A quarter-mile downstream from Hoover Dam, two fingers of concrete stretch toward each other from sheer cliffs, suspended nearly 900 feet above the Colorado River.

In a month, the fingers will meet, an 80-foot gap will close and the longest concrete arch in the Western Hemisphere will be complete.

The union will mark a major milestone in the nine-year construction of the Hoover Dam bypass bridge, scheduled to open in late 2010.

But even incomplete, the overpass, officially known as the Mike O’Callaghan-Pat Tillman Memorial Bridge, evokes a sense of wonder. Towering columns perch on naked rock. The arch is held by tendons of steel cable…

The $114 million bridge project has been a challenge. Accidents delayed it by two years and claimed one life, as workers battled intense heat, dangerously high winds and perilous heights…

Work crews had to build foundations for the arches midway up two sheer cliff faces, hundreds of feet above the river.

Temperatures as high as 120 degrees strain workers and heat up wet concrete. Crews use liquid nitrogen to keep the concrete cool so blocks don’t develop fatal cracks.

[Nevada side of the Mike O’Callaghan-Pat Tillman Memorial Bridge under construction at the Hoover Dam. Taken May 3, 2009 by squeaks2569]

Frank Herbert’s Fremen moisture traps made real

Paul Raven @ 11-06-2009

man walking on desert dunesChalk up another point for Frank Herbert; the moisture traps used by his Fremen characters in the Dune series to extract drinkable water from an otherwise bone-dry desert are a technological reality.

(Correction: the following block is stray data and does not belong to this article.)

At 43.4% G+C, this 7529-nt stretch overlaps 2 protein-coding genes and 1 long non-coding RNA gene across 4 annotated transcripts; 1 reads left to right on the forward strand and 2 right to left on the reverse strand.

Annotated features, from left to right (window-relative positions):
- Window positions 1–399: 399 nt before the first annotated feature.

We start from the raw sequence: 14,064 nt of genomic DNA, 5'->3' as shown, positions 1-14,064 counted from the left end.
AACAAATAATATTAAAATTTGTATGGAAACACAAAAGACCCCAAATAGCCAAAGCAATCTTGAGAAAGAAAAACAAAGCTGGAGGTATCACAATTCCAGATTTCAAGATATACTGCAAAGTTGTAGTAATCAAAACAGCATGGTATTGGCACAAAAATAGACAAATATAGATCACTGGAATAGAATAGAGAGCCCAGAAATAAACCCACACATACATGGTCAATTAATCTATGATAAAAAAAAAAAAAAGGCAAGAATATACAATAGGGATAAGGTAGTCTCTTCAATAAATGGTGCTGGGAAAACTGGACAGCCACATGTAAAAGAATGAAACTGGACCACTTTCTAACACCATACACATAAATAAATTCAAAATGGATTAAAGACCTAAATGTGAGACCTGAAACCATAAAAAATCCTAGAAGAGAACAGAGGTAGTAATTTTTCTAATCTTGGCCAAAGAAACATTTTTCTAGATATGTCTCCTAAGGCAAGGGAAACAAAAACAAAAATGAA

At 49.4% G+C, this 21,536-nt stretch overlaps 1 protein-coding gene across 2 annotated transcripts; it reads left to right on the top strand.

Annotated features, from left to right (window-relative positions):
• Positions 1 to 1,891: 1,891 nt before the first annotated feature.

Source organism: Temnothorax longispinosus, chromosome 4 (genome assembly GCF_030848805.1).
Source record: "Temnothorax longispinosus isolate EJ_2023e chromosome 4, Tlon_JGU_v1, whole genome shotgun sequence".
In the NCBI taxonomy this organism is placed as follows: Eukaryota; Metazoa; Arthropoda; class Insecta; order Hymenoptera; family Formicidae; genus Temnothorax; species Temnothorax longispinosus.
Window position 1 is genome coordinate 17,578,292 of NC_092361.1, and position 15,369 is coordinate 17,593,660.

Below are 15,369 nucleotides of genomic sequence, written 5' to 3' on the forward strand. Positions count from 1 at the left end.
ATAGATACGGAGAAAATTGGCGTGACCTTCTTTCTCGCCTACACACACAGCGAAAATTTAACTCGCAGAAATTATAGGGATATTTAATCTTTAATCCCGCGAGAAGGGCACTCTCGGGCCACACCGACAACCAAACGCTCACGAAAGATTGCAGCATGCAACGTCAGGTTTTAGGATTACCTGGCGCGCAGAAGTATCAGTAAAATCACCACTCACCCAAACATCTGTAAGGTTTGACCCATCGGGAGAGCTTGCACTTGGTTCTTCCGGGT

Research scientists […] have found a way of converting this air humidity autonomously and decentrally into drinkable water. “The process we have developed is based exclusively on renewable energy sources such as thermal solar collectors and photovoltaic cells, which makes this method completely energy-autonomous. It will therefore function in regions where there is no electrical infrastructure,” says Siegfried Egner, head of department at the IGB. The principle of the process is as follows: hygroscopic brine – saline solution which absorbs moisture – runs down a tower-shaped unit and absorbs water from the air. It is then sucked into a tank a few meters off the ground in which a vacuum prevails. Energy from solar collectors heats up the brine, which is diluted by the water it has absorbed.

Because of the vacuum, the boiling point of the liquid is lower than it would be under normal atmospheric pressure. This effect is known from the mountains: as the atmospheric pressure there is lower than in the valley, water boils at temperatures distinctly below 100 degrees Celsius. The evaporated, non-saline water is condensed and runs down through a completely filled tube in a controlled manner. The gravity of this water column continuously produces the vacuum and so a vacuum pump is not needed. The reconcentrated brine runs down the tower surface again to absorb moisture from the air.

Crafty stuff… and if climate change brings the increased desertification that some suggest it will, there’ll be a lot of people in need of technology just like this. [via SlashDot; image by Gret@Lorenz]

On a similar note, here’s an architectural concept that uses a similar process to extract potable water from air humidity on hot sunny coastlines